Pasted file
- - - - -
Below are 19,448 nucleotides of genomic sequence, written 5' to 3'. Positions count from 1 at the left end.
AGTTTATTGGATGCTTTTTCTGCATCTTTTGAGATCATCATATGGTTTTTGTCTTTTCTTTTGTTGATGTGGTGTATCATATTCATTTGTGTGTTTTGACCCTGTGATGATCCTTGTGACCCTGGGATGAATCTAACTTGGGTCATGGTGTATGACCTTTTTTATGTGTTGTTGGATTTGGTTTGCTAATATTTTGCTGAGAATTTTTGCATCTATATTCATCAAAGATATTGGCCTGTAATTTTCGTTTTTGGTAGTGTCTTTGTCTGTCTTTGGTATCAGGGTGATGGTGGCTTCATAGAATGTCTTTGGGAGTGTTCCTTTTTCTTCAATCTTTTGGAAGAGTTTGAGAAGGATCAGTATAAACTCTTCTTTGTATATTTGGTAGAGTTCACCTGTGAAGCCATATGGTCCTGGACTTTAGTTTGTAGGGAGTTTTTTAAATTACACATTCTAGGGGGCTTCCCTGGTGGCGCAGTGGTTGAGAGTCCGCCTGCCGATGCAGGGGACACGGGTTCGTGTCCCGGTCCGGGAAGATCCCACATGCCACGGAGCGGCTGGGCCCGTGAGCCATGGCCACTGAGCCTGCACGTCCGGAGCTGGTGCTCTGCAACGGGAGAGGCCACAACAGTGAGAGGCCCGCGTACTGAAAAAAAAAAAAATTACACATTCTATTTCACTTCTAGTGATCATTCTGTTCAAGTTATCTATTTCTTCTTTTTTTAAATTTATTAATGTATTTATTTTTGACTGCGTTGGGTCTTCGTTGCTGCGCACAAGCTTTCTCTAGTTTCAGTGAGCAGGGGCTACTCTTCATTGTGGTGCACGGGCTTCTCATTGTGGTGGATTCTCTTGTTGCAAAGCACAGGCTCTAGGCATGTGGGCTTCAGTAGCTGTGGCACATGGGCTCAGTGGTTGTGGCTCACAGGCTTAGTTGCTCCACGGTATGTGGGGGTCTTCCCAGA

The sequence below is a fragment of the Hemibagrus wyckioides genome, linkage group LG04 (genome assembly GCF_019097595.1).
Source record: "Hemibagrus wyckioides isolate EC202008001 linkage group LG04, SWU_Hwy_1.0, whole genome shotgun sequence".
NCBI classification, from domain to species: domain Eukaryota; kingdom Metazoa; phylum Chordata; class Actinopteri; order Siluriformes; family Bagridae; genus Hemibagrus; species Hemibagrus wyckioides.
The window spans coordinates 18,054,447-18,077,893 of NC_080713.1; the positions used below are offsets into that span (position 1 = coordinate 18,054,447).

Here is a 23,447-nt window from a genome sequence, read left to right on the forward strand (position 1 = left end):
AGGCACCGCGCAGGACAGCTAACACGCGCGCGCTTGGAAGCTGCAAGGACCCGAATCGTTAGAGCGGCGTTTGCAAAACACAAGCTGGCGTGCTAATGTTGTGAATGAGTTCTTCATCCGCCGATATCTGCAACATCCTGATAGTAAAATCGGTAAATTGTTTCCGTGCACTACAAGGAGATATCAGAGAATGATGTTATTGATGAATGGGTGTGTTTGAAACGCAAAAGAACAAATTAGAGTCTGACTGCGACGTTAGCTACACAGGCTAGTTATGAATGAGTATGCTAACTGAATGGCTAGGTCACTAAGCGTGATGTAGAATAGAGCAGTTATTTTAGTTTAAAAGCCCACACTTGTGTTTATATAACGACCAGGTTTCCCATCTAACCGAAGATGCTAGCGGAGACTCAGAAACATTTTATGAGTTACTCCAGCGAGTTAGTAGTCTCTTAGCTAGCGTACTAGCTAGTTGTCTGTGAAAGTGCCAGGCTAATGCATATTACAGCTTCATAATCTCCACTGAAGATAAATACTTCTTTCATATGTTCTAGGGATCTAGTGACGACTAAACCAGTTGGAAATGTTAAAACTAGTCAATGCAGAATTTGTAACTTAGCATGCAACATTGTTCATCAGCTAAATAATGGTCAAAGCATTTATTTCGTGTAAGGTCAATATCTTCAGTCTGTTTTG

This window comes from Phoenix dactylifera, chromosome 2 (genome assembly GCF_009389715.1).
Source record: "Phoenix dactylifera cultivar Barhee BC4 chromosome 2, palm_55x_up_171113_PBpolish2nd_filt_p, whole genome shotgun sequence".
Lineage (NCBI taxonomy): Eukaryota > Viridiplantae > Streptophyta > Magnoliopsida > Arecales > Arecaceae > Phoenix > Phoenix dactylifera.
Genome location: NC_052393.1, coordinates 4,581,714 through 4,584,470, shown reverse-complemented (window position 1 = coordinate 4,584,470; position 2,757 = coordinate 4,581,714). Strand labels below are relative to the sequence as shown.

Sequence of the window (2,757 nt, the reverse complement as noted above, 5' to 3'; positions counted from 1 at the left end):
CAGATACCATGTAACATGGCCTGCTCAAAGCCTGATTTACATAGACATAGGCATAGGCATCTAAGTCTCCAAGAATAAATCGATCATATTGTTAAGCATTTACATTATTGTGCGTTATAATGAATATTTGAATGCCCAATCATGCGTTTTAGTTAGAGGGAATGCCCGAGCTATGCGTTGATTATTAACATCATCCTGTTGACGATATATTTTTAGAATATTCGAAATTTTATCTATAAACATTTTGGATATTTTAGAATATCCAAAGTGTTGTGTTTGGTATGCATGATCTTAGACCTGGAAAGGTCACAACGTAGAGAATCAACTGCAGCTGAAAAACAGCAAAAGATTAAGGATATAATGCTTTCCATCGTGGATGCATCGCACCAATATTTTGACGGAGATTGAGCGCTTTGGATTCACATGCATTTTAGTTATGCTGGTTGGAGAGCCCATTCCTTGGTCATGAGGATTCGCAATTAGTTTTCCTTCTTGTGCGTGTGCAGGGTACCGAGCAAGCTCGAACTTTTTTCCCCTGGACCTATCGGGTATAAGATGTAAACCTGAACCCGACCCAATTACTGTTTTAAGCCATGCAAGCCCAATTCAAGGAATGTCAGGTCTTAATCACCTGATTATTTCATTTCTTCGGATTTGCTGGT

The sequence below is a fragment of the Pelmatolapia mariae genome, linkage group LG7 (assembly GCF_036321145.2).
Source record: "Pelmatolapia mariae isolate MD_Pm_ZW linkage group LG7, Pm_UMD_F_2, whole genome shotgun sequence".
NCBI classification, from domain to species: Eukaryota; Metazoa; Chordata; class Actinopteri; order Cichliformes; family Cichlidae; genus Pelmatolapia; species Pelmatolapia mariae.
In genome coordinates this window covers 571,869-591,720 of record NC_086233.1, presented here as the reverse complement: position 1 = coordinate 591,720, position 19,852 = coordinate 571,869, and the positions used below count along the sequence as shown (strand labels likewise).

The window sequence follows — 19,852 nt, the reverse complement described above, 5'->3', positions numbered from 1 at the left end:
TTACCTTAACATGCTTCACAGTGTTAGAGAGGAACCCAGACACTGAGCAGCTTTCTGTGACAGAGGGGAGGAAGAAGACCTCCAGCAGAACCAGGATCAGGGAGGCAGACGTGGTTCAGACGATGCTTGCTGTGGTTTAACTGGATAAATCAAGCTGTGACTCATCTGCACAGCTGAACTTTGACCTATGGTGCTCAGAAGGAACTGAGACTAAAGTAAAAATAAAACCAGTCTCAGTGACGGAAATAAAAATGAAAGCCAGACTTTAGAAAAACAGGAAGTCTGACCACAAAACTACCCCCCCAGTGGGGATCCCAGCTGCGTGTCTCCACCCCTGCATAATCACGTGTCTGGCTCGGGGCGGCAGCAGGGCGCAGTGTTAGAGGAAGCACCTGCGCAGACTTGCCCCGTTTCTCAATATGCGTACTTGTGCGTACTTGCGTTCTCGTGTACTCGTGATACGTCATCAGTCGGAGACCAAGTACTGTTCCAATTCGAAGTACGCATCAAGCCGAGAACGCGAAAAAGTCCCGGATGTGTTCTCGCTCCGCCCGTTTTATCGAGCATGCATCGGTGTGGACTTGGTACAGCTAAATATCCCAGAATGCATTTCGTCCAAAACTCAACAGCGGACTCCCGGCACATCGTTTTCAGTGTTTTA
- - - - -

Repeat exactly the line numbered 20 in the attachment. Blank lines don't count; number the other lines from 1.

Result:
TTACCTTAACATGCTTCACAGTGTTAGAGAGGAACCCAGACACTGAGCAGCTTTCTGTGACAGAGGGGAGGAAGAAGACCTCCAGCAGAACCAGGATCAGGGAGGCAGACGTGGTTCAGACGATGCTTGCTGTGGTTTAACTGGATAAATCAAGCTGTGACTCATCTGCACAGCTGAACTTTGACCTATGGTGCTCAGAAGGAACTGAGACTAAAGTAAAAATAAAACCAGTCTCAGTGACGGAAATAAAAATGAAAGCCAGACTTTAGAAAAACAGGAAGTCTGACCACAAAACTACCCCCCCAGTGGGGATCCCAGCTGCGTGTCTCCACCCCTGCATAATCACGTGTCTGGCTCGGGGCGGCAGCAGGGCGCAGTGTTAGAGGAAGCACCTGCGCAGACTTGCCCCGTTTCTCAATATGCGTACTTGTGCGTACTTGCGTTCTCGTGTACTCGTGATACGTCATCAGTCGGAGACCAAGTACTGTTCCAATTCGAAGTACGCATCAAGCCGAGAACGCGAAAAAGTCCCGGATGTGTTCTCGCTCCGCCCGTTTTATCGAGCATGCATCGGTGTGGACTTGGTACAGCTAAATATCCCAGAATGCATTTCGTCCAAAACTCAACAGCGGACTCCCGGCACATCGTTTTCAGTGTTTTA